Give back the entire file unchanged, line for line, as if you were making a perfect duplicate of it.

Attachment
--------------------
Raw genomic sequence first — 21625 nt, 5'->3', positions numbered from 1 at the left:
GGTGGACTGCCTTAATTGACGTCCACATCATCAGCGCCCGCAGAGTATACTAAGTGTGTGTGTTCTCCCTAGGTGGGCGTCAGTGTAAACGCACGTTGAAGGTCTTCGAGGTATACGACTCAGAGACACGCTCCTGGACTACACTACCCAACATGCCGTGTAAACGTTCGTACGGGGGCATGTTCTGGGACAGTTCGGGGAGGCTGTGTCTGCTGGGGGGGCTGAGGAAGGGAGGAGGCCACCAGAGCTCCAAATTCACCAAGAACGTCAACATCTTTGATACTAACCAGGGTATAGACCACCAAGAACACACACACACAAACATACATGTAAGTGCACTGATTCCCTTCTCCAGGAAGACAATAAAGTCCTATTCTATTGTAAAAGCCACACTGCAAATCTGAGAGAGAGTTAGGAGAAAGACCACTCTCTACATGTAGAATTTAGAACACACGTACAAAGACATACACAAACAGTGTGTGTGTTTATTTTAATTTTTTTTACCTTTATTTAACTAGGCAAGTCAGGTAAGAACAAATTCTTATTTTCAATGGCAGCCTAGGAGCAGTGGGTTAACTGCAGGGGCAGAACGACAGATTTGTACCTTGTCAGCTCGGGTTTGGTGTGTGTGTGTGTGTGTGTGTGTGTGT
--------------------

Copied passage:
Raw genomic sequence first — 21625 nt, 5'->3', positions numbered from 1 at the left:
GGTGGACTGCCTTAATTGACGTCCACATCATCAGCGCCCGCAGAGTATACTAAGTGTGTGTGTTCTCCCTAGGTGGGCGTCAGTGTAAACGCACGTTGAAGGTCTTCGAGGTATACGACTCAGAGACACGCTCCTGGACTACACTACCCAACATGCCGTGTAAACGTTCGTACGGGGGCATGTTCTGGGACAGTTCGGGGAGGCTGTGTCTGCTGGGGGGGCTGAGGAAGGGAGGAGGCCACCAGAGCTCCAAATTCACCAAGAACGTCAACATCTTTGATACTAACCAGGGTATAGACCACCAAGAACACACACACACAAACATACATGTAAGTGCACTGATTCCCTTCTCCAGGAAGACAATAAAGTCCTATTCTATTGTAAAAGCCACACTGCAAATCTGAGAGAGAGTTAGGAGAAAGACCACTCTCTACATGTAGAATTTAGAACACACGTACAAAGACATACACAAACAGTGTGTGTGTTTATTTTAATTTTTTTTACCTTTATTTAACTAGGCAAGTCAGGTAAGAACAAATTCTTATTTTCAATGGCAGCCTAGGAGCAGTGGGTTAACTGCAGGGGCAGAACGACAGATTTGTACCTTGTCAGCTCGGGTTTGGTGTGTGTGTGTGTGTGTGTGTGTGTGT